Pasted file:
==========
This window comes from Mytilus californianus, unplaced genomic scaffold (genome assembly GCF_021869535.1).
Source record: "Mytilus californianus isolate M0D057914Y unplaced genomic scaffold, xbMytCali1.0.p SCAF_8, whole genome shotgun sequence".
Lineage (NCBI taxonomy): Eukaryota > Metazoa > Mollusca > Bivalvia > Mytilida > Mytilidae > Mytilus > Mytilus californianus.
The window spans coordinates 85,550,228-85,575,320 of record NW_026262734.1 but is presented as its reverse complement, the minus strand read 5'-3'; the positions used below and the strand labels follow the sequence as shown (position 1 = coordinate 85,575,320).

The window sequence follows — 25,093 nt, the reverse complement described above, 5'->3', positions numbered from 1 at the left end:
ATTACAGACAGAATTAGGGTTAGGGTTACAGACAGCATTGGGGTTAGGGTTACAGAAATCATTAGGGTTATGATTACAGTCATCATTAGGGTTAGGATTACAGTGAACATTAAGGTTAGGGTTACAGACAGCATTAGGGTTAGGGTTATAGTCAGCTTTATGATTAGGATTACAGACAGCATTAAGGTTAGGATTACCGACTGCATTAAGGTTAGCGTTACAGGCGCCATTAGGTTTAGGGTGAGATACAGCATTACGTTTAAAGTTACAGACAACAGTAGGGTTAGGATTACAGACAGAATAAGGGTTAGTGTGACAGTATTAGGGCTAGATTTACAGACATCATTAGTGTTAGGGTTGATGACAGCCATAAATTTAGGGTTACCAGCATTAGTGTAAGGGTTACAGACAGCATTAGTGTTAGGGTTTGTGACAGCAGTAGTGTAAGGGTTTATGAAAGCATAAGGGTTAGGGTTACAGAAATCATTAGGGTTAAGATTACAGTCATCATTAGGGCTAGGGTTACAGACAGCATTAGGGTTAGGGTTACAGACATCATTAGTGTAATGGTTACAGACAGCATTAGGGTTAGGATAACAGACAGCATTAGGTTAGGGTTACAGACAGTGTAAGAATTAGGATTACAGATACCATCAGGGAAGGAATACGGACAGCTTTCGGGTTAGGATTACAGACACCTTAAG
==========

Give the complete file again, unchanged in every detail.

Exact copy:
This window comes from Mytilus californianus, unplaced genomic scaffold (genome assembly GCF_021869535.1).
Source record: "Mytilus californianus isolate M0D057914Y unplaced genomic scaffold, xbMytCali1.0.p SCAF_8, whole genome shotgun sequence".
Lineage (NCBI taxonomy): Eukaryota > Metazoa > Mollusca > Bivalvia > Mytilida > Mytilidae > Mytilus > Mytilus californianus.
The window spans coordinates 85,550,228-85,575,320 of record NW_026262734.1 but is presented as its reverse complement, the minus strand read 5'-3'; the positions used below and the strand labels follow the sequence as shown (position 1 = coordinate 85,575,320).

The window sequence follows — 25,093 nt, the reverse complement described above, 5'->3', positions numbered from 1 at the left end:
ATTACAGACAGAATTAGGGTTAGGGTTACAGACAGCATTGGGGTTAGGGTTACAGAAATCATTAGGGTTATGATTACAGTCATCATTAGGGTTAGGATTACAGTGAACATTAAGGTTAGGGTTACAGACAGCATTAGGGTTAGGGTTATAGTCAGCTTTATGATTAGGATTACAGACAGCATTAAGGTTAGGATTACCGACTGCATTAAGGTTAGCGTTACAGGCGCCATTAGGTTTAGGGTGAGATACAGCATTACGTTTAAAGTTACAGACAACAGTAGGGTTAGGATTACAGACAGAATAAGGGTTAGTGTGACAGTATTAGGGCTAGATTTACAGACATCATTAGTGTTAGGGTTGATGACAGCCATAAATTTAGGGTTACCAGCATTAGTGTAAGGGTTACAGACAGCATTAGTGTTAGGGTTTGTGACAGCAGTAGTGTAAGGGTTTATGAAAGCATAAGGGTTAGGGTTACAGAAATCATTAGGGTTAAGATTACAGTCATCATTAGGGCTAGGGTTACAGACAGCATTAGGGTTAGGGTTACAGACATCATTAGTGTAATGGTTACAGACAGCATTAGGGTTAGGATAACAGACAGCATTAGGTTAGGGTTACAGACAGTGTAAGAATTAGGATTACAGATACCATCAGGGAAGGAATACGGACAGCTTTCGGGTTAGGATTACAGACACCTTAAG